Humane Society Accuses Kohl’s Of Passing Off Raccoon Dog Fur In Parka As “Faux” Online


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The Humane Society once again has department store chain Kohl’s in its sights for allegedly advertising a product online that contains real raccoon dog fur and passing it off as “faux,” saying the company is in violation of FTC’s Fur Products Labeling Act and has deceived consumers.

UPDATE: Kohl’s has issued an apology and removed the parka from its website. The retailer is offering refunds to customers who bought these coats believing they contained fake fur.

The Humane Society purchased a men’s parka — that as of this writing, is still available online here — whose online product description says “features faux-fur trim on the hood.”

The group bought that parka back in June and says that testing shows that the faux fur trim is real raccoon dog fur.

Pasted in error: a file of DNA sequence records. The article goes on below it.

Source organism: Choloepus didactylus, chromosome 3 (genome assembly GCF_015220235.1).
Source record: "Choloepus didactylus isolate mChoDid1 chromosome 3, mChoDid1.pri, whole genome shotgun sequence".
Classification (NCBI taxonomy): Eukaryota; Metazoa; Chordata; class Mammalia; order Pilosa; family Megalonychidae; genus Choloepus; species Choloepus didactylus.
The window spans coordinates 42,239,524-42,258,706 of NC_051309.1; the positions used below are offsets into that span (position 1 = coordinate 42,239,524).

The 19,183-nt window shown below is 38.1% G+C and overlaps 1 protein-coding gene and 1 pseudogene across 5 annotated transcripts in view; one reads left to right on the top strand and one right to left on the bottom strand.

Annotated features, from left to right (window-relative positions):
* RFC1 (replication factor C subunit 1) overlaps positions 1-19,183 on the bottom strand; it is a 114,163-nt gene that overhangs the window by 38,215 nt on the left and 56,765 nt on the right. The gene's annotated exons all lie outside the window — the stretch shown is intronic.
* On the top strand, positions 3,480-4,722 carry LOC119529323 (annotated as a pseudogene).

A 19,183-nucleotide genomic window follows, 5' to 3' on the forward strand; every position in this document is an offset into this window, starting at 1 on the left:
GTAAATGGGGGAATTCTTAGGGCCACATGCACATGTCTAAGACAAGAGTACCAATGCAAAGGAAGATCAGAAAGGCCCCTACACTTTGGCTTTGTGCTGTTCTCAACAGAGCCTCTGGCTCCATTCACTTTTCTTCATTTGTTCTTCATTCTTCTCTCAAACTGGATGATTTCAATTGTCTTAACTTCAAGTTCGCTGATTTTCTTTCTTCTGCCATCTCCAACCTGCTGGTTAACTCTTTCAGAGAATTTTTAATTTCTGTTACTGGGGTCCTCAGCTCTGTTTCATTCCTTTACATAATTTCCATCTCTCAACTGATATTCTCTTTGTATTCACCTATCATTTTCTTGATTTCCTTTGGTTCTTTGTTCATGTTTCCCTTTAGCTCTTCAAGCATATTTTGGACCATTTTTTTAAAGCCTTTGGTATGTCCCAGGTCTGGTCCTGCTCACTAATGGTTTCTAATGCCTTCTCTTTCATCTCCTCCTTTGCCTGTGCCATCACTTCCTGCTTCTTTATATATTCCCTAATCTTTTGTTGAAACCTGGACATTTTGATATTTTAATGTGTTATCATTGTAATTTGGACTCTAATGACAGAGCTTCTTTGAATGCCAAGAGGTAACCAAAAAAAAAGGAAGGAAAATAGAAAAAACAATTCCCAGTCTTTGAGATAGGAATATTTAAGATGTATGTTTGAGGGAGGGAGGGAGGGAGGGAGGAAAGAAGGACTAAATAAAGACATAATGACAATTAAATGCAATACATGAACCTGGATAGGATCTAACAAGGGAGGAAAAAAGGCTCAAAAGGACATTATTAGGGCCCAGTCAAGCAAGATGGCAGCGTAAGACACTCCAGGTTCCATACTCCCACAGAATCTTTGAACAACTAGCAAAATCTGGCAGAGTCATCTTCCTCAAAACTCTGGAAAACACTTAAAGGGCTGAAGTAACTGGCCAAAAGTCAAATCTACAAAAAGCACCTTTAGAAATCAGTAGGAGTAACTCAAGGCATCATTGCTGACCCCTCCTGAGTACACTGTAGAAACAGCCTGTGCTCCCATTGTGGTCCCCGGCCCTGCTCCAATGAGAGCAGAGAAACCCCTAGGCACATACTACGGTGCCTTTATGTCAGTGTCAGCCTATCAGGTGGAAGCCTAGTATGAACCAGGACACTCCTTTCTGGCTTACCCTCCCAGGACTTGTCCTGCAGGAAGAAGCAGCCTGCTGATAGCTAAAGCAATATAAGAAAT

The Human Society’s President and CEO Wayne Pacelle blogged about the parka in question, writing:

In general, selling animal fur as “faux fur” is a violation of the Federal Trade Commission Act, which prohibits “unfair or deceptive acts or practices” in commerce. And because the fur is on a piece of apparel, Kohl’s is also in violation of the FTC’s Fur Products Labeling Act because it failed to give the name of the animal killed, and in which country, in the online advertisement.

The investigation report (PDF) also includes a photo of the parka’s tag, which actually does list the trim as containing real fur, reading: “Real fur collar – raccoon — fur origin — China” — something an online shopper wouldn’t see until after the item arrived.

We reached out to Kohl’s for comment on the Humane Society’s allegations but have not heard back yet.

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